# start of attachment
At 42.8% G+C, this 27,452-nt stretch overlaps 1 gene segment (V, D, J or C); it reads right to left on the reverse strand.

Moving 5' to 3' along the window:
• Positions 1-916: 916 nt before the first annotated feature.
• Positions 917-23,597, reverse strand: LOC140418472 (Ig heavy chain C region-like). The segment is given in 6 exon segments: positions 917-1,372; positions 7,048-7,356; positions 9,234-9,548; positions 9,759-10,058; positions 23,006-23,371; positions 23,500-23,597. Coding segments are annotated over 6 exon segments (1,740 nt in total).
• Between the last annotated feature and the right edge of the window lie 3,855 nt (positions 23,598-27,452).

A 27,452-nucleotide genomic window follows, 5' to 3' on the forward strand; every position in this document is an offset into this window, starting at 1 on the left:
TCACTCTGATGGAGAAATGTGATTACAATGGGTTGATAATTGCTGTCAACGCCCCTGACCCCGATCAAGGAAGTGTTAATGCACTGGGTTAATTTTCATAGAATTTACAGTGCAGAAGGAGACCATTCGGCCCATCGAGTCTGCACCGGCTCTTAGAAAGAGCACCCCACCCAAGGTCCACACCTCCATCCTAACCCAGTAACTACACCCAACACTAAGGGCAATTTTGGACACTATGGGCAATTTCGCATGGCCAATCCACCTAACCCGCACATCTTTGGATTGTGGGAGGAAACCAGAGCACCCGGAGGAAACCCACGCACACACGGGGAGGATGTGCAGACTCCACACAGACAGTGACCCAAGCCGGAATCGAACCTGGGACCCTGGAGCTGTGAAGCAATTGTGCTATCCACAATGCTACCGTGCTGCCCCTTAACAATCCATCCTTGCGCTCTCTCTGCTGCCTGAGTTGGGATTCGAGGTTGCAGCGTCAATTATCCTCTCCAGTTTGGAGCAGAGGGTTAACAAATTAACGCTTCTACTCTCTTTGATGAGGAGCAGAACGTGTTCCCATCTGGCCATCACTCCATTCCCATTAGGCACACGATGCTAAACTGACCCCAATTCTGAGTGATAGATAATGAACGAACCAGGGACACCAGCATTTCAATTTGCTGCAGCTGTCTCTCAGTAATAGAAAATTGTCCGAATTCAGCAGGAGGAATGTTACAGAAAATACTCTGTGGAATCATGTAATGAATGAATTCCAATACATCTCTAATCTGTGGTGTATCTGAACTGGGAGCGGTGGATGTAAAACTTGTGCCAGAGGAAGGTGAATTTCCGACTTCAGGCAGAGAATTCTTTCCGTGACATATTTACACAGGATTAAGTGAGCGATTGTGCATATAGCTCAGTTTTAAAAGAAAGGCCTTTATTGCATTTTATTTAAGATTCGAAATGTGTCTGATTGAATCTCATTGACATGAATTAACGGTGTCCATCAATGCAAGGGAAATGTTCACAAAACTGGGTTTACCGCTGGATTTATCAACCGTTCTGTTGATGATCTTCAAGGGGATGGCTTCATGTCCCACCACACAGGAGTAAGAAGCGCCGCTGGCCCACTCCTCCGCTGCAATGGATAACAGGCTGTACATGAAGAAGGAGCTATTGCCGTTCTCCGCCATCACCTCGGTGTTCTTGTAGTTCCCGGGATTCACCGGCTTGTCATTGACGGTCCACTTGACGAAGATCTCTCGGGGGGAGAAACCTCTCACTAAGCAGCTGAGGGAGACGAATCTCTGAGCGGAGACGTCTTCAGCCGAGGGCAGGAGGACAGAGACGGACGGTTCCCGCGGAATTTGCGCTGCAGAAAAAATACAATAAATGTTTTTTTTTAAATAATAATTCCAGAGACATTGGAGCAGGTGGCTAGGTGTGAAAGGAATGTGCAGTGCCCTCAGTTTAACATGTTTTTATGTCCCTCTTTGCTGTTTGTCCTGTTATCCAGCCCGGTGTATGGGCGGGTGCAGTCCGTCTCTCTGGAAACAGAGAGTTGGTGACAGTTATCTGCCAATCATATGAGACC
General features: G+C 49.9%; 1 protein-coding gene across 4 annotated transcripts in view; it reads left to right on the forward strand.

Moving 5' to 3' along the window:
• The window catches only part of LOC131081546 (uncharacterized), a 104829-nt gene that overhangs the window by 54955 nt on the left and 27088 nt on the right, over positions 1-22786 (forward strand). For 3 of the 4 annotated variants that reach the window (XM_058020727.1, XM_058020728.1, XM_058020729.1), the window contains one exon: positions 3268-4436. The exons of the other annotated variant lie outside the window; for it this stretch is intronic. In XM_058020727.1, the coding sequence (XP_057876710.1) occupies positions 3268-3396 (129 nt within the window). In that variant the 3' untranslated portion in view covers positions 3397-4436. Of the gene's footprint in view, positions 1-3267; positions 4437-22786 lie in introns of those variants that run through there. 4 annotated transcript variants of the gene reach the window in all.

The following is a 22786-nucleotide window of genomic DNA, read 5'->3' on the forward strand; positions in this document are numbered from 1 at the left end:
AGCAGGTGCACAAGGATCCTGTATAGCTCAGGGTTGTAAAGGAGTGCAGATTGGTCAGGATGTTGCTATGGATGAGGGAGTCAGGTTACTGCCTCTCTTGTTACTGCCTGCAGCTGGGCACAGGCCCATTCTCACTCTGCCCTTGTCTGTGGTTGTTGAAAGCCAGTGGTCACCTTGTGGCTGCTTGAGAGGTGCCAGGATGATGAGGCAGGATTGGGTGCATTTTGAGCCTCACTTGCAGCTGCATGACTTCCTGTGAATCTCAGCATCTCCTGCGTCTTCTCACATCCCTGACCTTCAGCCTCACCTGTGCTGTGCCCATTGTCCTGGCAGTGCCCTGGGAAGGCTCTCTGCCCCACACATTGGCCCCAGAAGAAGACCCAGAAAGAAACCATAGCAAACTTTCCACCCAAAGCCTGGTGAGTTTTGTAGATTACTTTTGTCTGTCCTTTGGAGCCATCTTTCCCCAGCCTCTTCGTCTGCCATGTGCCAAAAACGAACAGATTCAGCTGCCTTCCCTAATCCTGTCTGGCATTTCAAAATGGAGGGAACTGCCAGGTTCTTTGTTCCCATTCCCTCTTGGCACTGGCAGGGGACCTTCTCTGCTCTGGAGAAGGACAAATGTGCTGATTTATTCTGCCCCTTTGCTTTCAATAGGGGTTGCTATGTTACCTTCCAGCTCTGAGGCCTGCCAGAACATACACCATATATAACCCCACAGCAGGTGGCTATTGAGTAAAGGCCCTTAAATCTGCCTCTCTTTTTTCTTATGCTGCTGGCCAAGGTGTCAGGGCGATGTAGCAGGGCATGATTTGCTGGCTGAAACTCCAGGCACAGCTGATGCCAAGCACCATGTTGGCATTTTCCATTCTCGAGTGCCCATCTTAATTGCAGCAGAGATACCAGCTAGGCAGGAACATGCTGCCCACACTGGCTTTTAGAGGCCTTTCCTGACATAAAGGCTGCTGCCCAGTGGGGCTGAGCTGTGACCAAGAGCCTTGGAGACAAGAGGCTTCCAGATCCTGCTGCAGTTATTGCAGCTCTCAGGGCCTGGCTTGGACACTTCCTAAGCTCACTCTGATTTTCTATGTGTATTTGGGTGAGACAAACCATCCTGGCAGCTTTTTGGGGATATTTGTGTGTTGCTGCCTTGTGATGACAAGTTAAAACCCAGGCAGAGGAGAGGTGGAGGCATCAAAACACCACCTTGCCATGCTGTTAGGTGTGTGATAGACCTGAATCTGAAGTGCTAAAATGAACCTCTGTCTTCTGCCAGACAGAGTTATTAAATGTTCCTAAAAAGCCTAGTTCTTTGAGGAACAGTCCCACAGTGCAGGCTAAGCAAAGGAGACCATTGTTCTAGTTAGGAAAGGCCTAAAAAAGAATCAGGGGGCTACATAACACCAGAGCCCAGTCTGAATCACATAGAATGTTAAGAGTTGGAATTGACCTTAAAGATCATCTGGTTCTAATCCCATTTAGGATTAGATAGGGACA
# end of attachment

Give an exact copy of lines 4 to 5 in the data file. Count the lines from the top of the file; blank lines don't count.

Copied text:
• Positions 917-23,597, reverse strand: LOC140418472 (Ig heavy chain C region-like). The segment is given in 6 exon segments: positions 917-1,372; positions 7,048-7,356; positions 9,234-9,548; positions 9,759-10,058; positions 23,006-23,371; positions 23,500-23,597. Coding segments are annotated over 6 exon segments (1,740 nt in total).
• Between the last annotated feature and the right edge of the window lie 3,855 nt (positions 23,598-27,452).